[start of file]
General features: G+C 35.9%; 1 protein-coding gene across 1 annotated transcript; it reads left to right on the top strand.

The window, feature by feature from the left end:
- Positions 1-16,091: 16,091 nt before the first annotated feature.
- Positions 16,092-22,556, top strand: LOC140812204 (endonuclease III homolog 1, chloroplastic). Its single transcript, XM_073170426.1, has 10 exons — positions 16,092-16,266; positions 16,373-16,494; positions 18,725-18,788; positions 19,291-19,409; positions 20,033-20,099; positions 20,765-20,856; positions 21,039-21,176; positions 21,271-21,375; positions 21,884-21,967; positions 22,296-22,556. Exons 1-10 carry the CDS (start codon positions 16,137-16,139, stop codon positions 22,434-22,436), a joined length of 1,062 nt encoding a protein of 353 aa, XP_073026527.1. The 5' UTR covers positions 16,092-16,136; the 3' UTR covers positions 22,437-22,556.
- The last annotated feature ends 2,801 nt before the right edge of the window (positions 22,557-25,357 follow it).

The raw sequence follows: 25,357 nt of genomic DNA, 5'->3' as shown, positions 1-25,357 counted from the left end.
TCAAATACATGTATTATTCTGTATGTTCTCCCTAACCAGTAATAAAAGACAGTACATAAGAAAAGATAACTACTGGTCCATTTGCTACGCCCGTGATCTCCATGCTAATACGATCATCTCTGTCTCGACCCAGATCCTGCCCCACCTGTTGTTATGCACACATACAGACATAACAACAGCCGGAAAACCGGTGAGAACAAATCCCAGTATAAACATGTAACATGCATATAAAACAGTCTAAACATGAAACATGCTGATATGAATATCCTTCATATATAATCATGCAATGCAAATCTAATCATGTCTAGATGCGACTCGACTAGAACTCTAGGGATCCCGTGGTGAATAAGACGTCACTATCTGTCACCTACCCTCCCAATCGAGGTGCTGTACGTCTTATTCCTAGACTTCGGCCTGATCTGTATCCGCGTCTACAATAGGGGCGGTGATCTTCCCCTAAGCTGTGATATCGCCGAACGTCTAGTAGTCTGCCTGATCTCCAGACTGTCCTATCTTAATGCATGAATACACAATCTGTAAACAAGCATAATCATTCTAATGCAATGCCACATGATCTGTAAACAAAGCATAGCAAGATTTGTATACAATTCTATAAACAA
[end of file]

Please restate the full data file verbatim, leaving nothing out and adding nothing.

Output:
General features: G+C 35.9%; 1 protein-coding gene across 1 annotated transcript; it reads left to right on the top strand.

The window, feature by feature from the left end:
- Positions 1-16,091: 16,091 nt before the first annotated feature.
- Positions 16,092-22,556, top strand: LOC140812204 (endonuclease III homolog 1, chloroplastic). Its single transcript, XM_073170426.1, has 10 exons — positions 16,092-16,266; positions 16,373-16,494; positions 18,725-18,788; positions 19,291-19,409; positions 20,033-20,099; positions 20,765-20,856; positions 21,039-21,176; positions 21,271-21,375; positions 21,884-21,967; positions 22,296-22,556. Exons 1-10 carry the CDS (start codon positions 16,137-16,139, stop codon positions 22,434-22,436), a joined length of 1,062 nt encoding a protein of 353 aa, XP_073026527.1. The 5' UTR covers positions 16,092-16,136; the 3' UTR covers positions 22,437-22,556.
- The last annotated feature ends 2,801 nt before the right edge of the window (positions 22,557-25,357 follow it).

The raw sequence follows: 25,357 nt of genomic DNA, 5'->3' as shown, positions 1-25,357 counted from the left end.
TCAAATACATGTATTATTCTGTATGTTCTCCCTAACCAGTAATAAAAGACAGTACATAAGAAAAGATAACTACTGGTCCATTTGCTACGCCCGTGATCTCCATGCTAATACGATCATCTCTGTCTCGACCCAGATCCTGCCCCACCTGTTGTTATGCACACATACAGACATAACAACAGCCGGAAAACCGGTGAGAACAAATCCCAGTATAAACATGTAACATGCATATAAAACAGTCTAAACATGAAACATGCTGATATGAATATCCTTCATATATAATCATGCAATGCAAATCTAATCATGTCTAGATGCGACTCGACTAGAACTCTAGGGATCCCGTGGTGAATAAGACGTCACTATCTGTCACCTACCCTCCCAATCGAGGTGCTGTACGTCTTATTCCTAGACTTCGGCCTGATCTGTATCCGCGTCTACAATAGGGGCGGTGATCTTCCCCTAAGCTGTGATATCGCCGAACGTCTAGTAGTCTGCCTGATCTCCAGACTGTCCTATCTTAATGCATGAATACACAATCTGTAAACAAGCATAATCATTCTAATGCAATGCCACATGATCTGTAAACAAAGCATAGCAAGATTTGTATACAATTCTATAAACAA